There is global demand for U.S. Treasuries, of course. The Fed may be fighting the tide.

Clearly, the Fed is now paying banks more on reserves than banks can earn on short-term Treasuries.

I do think another rate hike, which seems always to come in 0.25% chunks (never 0.10% for example), will raise the prospects of banks making money by doing nothing.

Another federal program started under the best of intentions that ends up as a permanent subsidy for one or another group?

And how much upside in raising IOER can there be? Back in the 1980s I worked in the S&L industry. The bosses talked about needing a 200-basis point spread to make money, between deposits and mortgages.

Interesting times.

Rob said...

Thanks Scott. So do you think the risk of investing in biotech / pharma is currently too high ?

Matthew Grech said...

Benjamin: Very wise words from you. The spread between short term treasuries and the IOER supports my thesis that the Fed is chronically too tight, modestly. Certainly this is true relative to its 2% inflation goal. Five and ten year TIPS spreads confirm this (and have for a very long time).

Having said that, we desperately need fiscal policy improvement.

Benjamin Cole said...

Matthew: Yes, I think the Fed and other major global central banks have been tight, and since 1982 or so, and this is seen in secular global trends to lower inflation and lower interest rates, and now deflation and negative interest rates in much of the developed world.

If the 35-year global trend to lower inflation and then deflation is not the result of tight money, then we might as well toss all the monetary policy books out of the window!

The central banks won the war on inflation….but they can't seem to stop fighting the war, and have ossified into position. There is also the conflating of historically low nominal rates with being "accommodative."

However, public agencies frequently become stagnant, even as they become self-reverent. In the past decades the Fed has built up enormous economics staffs at HQ and in the regional branches. This is not an organization that can criticize itself for chronic tightness, or accept blame for 2008.

In fact, among central bankers a type of theomonetarism has evolved, and many say they have only an obligation to dead zero inflation---as dubiously measured, and whether or not dead zero is the best inflation rate for robust economic growth.

Needless to say, central bankers are not real estate developers or business guys with a stake in economic growth. If there is a place on earth more Ivory Tower than a central bank (a bubble world, safe from the economy) I do not what what it is.

On fiscal policy, I am a balanced budget kind of guy, although Scott Grannis and others have expressed a need for a few hundred billion a year of fresh Treasury bills to serve financial markets. I think we can balance the federal budget and markets can adapt, but obviously this is complicated topic.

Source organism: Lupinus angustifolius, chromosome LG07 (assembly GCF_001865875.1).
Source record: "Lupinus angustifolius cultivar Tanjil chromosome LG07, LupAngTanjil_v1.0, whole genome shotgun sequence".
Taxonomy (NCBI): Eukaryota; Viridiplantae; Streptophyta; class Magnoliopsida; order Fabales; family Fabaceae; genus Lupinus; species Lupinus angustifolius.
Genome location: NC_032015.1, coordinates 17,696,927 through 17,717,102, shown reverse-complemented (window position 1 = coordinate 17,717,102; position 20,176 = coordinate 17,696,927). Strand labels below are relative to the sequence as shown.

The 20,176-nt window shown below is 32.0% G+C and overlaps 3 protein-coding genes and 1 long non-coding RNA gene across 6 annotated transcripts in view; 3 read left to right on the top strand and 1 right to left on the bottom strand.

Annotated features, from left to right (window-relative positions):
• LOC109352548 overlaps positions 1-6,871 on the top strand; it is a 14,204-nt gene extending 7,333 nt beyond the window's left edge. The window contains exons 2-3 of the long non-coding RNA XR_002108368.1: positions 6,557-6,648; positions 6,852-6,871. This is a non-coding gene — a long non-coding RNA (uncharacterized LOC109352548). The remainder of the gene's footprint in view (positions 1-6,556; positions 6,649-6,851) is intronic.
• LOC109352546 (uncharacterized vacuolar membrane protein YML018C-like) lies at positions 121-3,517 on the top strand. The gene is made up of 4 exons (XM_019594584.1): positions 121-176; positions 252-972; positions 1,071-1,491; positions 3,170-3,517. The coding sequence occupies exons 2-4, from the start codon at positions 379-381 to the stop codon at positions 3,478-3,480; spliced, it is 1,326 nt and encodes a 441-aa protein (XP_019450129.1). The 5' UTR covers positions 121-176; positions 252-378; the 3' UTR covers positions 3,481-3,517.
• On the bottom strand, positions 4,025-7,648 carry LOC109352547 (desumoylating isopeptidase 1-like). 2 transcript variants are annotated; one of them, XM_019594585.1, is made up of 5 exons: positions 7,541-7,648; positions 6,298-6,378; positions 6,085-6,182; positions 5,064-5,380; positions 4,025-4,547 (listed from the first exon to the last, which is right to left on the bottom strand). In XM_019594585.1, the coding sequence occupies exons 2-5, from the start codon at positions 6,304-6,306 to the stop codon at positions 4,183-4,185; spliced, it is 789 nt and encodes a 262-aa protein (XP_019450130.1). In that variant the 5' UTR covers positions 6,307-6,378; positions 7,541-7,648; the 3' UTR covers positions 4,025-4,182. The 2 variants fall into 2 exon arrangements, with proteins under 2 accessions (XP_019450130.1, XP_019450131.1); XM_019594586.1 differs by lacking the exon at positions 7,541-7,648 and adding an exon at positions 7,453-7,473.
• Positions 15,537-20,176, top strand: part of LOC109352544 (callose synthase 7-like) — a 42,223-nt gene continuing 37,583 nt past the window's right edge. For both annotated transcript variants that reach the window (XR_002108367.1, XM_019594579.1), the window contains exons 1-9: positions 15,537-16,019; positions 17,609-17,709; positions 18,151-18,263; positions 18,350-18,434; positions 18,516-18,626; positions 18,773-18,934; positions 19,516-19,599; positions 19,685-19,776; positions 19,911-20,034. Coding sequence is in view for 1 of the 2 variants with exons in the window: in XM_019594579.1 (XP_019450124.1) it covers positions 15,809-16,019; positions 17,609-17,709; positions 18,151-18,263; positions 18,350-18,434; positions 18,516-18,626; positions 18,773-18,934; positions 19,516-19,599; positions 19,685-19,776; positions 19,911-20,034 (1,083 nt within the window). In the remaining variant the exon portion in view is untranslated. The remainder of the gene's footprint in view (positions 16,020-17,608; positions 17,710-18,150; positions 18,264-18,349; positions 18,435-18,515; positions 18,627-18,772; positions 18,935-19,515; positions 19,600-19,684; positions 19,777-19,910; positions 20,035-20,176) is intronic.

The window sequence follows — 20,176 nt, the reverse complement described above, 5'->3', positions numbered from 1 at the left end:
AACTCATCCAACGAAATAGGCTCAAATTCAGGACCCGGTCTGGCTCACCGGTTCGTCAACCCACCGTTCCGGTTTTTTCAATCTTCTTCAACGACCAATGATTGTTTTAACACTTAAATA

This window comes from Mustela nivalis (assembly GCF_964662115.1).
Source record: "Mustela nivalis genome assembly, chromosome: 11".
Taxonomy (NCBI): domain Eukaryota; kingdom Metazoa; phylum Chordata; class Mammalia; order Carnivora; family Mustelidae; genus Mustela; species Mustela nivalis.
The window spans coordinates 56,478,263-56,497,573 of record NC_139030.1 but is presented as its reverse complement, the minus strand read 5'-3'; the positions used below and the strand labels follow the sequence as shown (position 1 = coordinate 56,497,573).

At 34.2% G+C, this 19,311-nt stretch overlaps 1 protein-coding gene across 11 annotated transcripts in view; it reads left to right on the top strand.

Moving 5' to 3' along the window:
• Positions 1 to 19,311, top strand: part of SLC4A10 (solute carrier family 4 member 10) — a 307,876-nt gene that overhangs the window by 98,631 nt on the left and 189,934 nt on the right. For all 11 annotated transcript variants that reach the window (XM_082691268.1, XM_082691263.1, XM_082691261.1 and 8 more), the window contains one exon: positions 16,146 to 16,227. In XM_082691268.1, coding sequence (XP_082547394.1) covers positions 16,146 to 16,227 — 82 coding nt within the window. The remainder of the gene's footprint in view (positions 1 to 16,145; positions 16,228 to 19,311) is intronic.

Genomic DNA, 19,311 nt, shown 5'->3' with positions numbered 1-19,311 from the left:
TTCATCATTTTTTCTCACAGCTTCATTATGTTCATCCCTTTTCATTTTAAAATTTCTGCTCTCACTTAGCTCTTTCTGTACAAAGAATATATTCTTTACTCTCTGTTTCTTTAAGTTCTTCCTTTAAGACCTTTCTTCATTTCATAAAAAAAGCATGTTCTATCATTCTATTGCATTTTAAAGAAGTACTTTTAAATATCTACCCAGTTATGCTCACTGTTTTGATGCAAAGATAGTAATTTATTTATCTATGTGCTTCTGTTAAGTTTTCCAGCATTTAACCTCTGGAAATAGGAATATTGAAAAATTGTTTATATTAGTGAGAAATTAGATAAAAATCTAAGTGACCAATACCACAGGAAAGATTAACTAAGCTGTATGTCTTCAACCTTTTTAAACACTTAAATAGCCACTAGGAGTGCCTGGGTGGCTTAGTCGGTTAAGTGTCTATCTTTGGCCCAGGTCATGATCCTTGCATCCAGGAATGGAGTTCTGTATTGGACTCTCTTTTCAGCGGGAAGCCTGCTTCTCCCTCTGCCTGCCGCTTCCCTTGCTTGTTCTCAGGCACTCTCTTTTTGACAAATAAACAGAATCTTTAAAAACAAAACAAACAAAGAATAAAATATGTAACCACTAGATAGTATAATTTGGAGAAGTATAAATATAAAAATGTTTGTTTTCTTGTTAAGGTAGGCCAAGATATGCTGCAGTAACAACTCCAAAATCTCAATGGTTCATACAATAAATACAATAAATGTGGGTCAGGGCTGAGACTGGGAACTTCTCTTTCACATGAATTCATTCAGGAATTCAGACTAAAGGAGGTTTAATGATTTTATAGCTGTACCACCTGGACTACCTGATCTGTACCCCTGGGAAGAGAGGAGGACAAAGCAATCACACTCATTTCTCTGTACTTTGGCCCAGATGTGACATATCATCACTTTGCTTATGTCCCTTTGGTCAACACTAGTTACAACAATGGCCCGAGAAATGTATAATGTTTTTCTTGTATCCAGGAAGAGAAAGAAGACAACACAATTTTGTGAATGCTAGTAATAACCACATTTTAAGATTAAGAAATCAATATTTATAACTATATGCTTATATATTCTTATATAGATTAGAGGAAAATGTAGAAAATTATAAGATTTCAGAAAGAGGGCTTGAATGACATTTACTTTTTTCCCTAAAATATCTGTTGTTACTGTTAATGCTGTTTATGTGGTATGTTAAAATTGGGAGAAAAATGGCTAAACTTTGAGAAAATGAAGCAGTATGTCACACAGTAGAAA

Scott Grannis said...

Rob: I don't know enough about pharma stocks to answer your question.

Rob said...

OK thanks for letting me know anyway.

William McKibbin said...

What will happen to money market and bond mutual funds when the Fed begins raising rates?

William McKibbin said...

What will happen to the stock market when the Fed begins raising rates?

William McKibbin said...

What will happen to real estate when the Fed begins raising rates?

Scott Grannis said...

The market fully expects the Fed to raise rates by 25 bps soon. Therefore the market will only react if the Fed acts more or less aggressively than expected.

William said...

Boston Fed President Eric Rosengren:

He elaborated on a speech he gave on Friday at the start of a conference on the economy at his regional bank when he said “if one were concerned about the historically low 10-year Treasury rates.....the balance sheet composition could be adjusted to steepen the yield curve.

Remember, I suggested 2 months ago that it was time for Central Banks to sell longer dated bonds to steepen their yield curves in order to support their bank earnings. This is particular pertinent in the Euroland and Japan.

Scott Grannis said...

The Fed likes to think it can influence the shape of the yield curve (flattening or steepening) but the evidence to support that is flimsy at best.

Hans said...


"Textbooks Versus Reality

Textbooks have historically hypothesized that government expenditures lift economic growth by some multiple of every dollar spent through a positive government expenditure multiplier. As such, deficit spending has long been considered to be a positive for economic expansion. If the expansion lasts long and generates faster actual and expected inflation, bond yields should rise via Irving Fisher’s equation (Theory of Interest, 1930).

Impressive scholarly research has demonstrated that the government spending multiplier is in fact negative, meaning that a dollar of deficit spending slows economic output. The fundamental rationale is that the government has to withdraw funds, via taxes or borrowing, from the private sector, to spend their dollars."

The Real Truth

"Decelerating Economic Growth

From a fiscal and Keynesian perspective, 2016 should have been a year of accelerating economic activity. There was no crisis in passing the 2016 budget. There was a nonpartisan deal to accelerate military and civilian spending as well as a deal to hike outlays for highways. The increased expenditures and debt were going to occur after two years of slower growth in nominal GDP, which according to its advocates meant that the timing was right. Nevertheless, the economy sputtered. This once again confirms the existence of a negative government spending multiplier.

A $1.4 trillion jump in federal debt was paired with both weaker economic growth and falling treasury yields. Unfortunately, the 2017 economic horizon is clouded by the rising likelihood of further increases in government spending and debt. The inevitable result will be slower economic growth and declining interest rates, a pattern similar to the 2016 experience."

Van R. Hoisington
Lacy H. Hunt, Ph.D.